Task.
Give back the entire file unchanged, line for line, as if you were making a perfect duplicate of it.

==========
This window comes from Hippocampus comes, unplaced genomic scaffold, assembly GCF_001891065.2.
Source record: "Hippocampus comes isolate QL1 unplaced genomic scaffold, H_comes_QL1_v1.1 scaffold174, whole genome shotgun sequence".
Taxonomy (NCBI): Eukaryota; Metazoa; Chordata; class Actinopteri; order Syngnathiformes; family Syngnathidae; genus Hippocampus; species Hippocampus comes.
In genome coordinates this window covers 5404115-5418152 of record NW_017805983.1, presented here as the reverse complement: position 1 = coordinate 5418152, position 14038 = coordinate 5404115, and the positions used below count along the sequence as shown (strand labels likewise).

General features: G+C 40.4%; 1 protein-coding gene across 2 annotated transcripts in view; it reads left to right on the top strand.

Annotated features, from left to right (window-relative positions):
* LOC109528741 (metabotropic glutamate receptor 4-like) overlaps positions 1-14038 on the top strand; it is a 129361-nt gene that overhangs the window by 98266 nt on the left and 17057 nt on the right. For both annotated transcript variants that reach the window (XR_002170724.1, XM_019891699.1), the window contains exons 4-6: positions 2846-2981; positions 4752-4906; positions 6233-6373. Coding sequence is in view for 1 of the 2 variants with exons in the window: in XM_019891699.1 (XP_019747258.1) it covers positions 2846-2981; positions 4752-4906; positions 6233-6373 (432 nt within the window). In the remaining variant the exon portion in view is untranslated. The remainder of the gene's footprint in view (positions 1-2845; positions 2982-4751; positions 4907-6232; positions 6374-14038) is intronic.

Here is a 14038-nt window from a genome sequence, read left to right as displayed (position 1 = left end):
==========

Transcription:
This window comes from Hippocampus comes, unplaced genomic scaffold, assembly GCF_001891065.2.
Source record: "Hippocampus comes isolate QL1 unplaced genomic scaffold, H_comes_QL1_v1.1 scaffold174, whole genome shotgun sequence".
Taxonomy (NCBI): Eukaryota; Metazoa; Chordata; class Actinopteri; order Syngnathiformes; family Syngnathidae; genus Hippocampus; species Hippocampus comes.
In genome coordinates this window covers 5404115-5418152 of record NW_017805983.1, presented here as the reverse complement: position 1 = coordinate 5418152, position 14038 = coordinate 5404115, and the positions used below count along the sequence as shown (strand labels likewise).

General features: G+C 40.4%; 1 protein-coding gene across 2 annotated transcripts in view; it reads left to right on the top strand.

Annotated features, from left to right (window-relative positions):
* LOC109528741 (metabotropic glutamate receptor 4-like) overlaps positions 1-14038 on the top strand; it is a 129361-nt gene that overhangs the window by 98266 nt on the left and 17057 nt on the right. For both annotated transcript variants that reach the window (XR_002170724.1, XM_019891699.1), the window contains exons 4-6: positions 2846-2981; positions 4752-4906; positions 6233-6373. Coding sequence is in view for 1 of the 2 variants with exons in the window: in XM_019891699.1 (XP_019747258.1) it covers positions 2846-2981; positions 4752-4906; positions 6233-6373 (432 nt within the window). In the remaining variant the exon portion in view is untranslated. The remainder of the gene's footprint in view (positions 1-2845; positions 2982-4751; positions 4907-6232; positions 6374-14038) is intronic.

Here is a 14038-nt window from a genome sequence, read left to right as displayed (position 1 = left end):